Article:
We are all entitled to privacy, but we tend to take it for granted — right up until the point that it has been violated. Invasion of privacy is illegal, and with advances in technology and the rise of the internet and social media there have been increasing examples of it in the news: people sharing intimate photos or videos as “revenge porn”; posting clips of famous people who were unknowingly recorded having sex, or getting out of the shower in a hotel room.

You do not have to be famous to have your privacy invaded. If somebody shares and disperses private information about your private life — whether about your finances, your sexual habits, or your health that is not of legitimate public concern — you can take legal action and be awarded monetary damages to compensate for your embarrassment or loss of standing. To prevail, you will need to be able to prove that specific elements of the violation took place.

There are five points that you’ll need to demonstrate in order to prove that you’ve suffered an invasion of privacy. They are:

  • That a public disclosure took place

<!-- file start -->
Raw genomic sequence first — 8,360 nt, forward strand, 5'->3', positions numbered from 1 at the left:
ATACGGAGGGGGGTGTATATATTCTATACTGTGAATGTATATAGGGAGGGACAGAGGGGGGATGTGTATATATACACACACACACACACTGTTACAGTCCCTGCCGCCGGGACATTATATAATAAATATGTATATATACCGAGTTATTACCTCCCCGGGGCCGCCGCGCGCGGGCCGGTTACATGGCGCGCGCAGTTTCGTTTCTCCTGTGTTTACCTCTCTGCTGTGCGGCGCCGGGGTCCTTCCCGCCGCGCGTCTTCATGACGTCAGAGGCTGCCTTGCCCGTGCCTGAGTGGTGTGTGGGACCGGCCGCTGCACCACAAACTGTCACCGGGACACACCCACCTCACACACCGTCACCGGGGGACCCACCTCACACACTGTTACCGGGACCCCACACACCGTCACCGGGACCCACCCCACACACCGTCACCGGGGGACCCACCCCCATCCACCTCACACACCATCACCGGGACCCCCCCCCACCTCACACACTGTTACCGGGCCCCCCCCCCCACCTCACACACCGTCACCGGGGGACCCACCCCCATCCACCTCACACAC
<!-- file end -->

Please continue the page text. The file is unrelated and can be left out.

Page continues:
• That the disclosure was of a private nature
  • That the content within the released material would offend the average person
  • That the information that was disclosed was not of legitimate public concern
  • That the person or entity that published the information published it without any concern about whether it was true or false

Once a secret or piece of private information has been shared there is nothing that can be done to erase its memory, or to mitigate its impact. The only recourse that a victim of invasion of privacy has is to pursue monetary damages to compensate for emotional or psychological damage that the individual suffered, whether due to shame, embarrassment, or actual economic damage to their business or brand. In the famous examples cited above, sports reporter Erin Andrews was awarded $55 million after the video was released of her exiting her hotel room shower, and former professional wrestler Hulk Hogan was awarded $115 million in compensatory damages and $25 million in punitive damages following the public sharing of a sex video.

You do not have to be famous to be a victim of invasion of privacy: there are many examples of everyday people successfully suing over listening devices being installed in their apartment bedroom, or photos and recordings of accident victims being published without their permission. If you believe that your right to privacy has been violated and you would like information about the options available to you, contact our office today.